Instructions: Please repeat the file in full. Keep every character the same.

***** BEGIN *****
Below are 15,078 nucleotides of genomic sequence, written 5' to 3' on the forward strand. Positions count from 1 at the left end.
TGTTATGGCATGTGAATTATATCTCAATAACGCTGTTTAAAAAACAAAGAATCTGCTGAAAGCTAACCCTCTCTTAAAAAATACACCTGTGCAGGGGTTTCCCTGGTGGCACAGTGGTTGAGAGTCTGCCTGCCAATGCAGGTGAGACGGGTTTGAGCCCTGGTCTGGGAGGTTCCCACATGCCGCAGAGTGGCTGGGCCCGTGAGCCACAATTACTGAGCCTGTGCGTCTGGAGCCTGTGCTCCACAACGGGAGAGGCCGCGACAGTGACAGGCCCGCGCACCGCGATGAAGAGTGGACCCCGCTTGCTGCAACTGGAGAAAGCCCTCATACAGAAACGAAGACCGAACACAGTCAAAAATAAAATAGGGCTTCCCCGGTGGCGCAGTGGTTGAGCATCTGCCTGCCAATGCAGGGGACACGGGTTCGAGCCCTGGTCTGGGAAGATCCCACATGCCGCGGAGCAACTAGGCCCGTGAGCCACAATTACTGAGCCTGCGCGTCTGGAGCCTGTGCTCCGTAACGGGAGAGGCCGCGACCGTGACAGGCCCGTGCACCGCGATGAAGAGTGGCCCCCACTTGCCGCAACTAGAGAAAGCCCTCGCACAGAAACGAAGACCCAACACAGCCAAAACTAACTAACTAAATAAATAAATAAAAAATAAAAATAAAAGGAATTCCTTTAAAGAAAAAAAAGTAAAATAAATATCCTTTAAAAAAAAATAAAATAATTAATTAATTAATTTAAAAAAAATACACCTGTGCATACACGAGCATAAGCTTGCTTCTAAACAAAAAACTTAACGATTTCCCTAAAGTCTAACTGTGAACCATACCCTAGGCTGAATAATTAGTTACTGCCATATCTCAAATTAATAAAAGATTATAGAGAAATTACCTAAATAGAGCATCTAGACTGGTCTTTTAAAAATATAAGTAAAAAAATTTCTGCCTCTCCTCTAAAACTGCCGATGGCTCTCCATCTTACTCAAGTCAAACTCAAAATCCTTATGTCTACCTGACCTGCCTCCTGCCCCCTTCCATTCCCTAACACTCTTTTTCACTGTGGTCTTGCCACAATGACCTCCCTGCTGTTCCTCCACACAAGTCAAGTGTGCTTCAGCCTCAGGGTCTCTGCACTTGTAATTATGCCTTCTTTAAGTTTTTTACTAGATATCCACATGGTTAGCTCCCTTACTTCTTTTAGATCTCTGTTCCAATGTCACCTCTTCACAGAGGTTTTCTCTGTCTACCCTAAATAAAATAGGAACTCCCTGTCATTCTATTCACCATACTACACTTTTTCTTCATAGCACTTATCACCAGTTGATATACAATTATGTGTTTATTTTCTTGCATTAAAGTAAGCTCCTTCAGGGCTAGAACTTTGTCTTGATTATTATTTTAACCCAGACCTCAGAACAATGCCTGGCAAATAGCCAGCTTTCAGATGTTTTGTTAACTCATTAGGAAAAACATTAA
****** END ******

Below are 15,078 nucleotides of genomic sequence, written 5' to 3' on the forward strand. Positions count from 1 at the left end.
TGTTATGGCATGTGAATTATATCTCAATAACGCTGTTTAAAAAACAAAGAATCTGCTGAAAGCTAACCCTCTCTTAAAAAATACACCTGTGCAGGGGTTTCCCTGGTGGCACAGTGGTTGAGAGTCTGCCTGCCAATGCAGGTGAGACGGGTTTGAGCCCTGGTCTGGGAGGTTCCCACATGCCGCAGAGTGGCTGGGCCCGTGAGCCACAATTACTGAGCCTGTGCGTCTGGAGCCTGTGCTCCACAACGGGAGAGGCCGCGACAGTGACAGGCCCGCGCACCGCGATGAAGAGTGGACCCCGCTTGCTGCAACTGGAGAAAGCCCTCATACAGAAACGAAGACCGAACACAGTCAAAAATAAAATAGGGCTTCCCCGGTGGCGCAGTGGTTGAGCATCTGCCTGCCAATGCAGGGGACACGGGTTCGAGCCCTGGTCTGGGAAGATCCCACATGCCGCGGAGCAACTAGGCCCGTGAGCCACAATTACTGAGCCTGCGCGTCTGGAGCCTGTGCTCCGTAACGGGAGAGGCCGCGACCGTGACAGGCCCGTGCACCGCGATGAAGAGTGGCCCCCACTTGCCGCAACTAGAGAAAGCCCTCGCACAGAAACGAAGACCCAACACAGCCAAAACTAACTAACTAAATAAATAAATAAAAAATAAAAATAAAAGGAATTCCTTTAAAGAAAAAAAAGTAAAATAAATATCCTTTAAAAAAAAATAAAATAATTAATTAATTAATTTAAAAAAAATACACCTGTGCATACACGAGCATAAGCTTGCTTCTAAACAAAAAACTTAACGATTTCCCTAAAGTCTAACTGTGAACCATACCCTAGGCTGAATAATTAGTTACTGCCATATCTCAAATTAATAAAAGATTATAGAGAAATTACCTAAATAGAGCATCTAGACTGGTCTTTTAAAAATATAAGTAAAAAAATTTCTGCCTCTCCTCTAAAACTGCCGATGGCTCTCCATCTTACTCAAGTCAAACTCAAAATCCTTATGTCTACCTGACCTGCCTCCTGCCCCCTTCCATTCCCTAACACTCTTTTTCACTGTGGTCTTGCCACAATGACCTCCCTGCTGTTCCTCCACACAAGTCAAGTGTGCTTCAGCCTCAGGGTCTCTGCACTTGTAATTATGCCTTCTTTAAGTTTTTTACTAGATATCCACATGGTTAGCTCCCTTACTTCTTTTAGATCTCTGTTCCAATGTCACCTCTTCACAGAGGTTTTCTCTGTCTACCCTAAATAAAATAGGAACTCCCTGTCATTCTATTCACCATACTACACTTTTTCTTCATAGCACTTATCACCAGTTGATATACAATTATGTGTTTATTTTCTTGCATTAAAGTAAGCTCCTTCAGGGCTAGAACTTTGTCTTGATTATTATTTTAACCCAGACCTCAGAACAATGCCTGGCAAATAGCCAGCTTTCAGATGTTTTGTTAACTCATTAGGAAAAACATTAA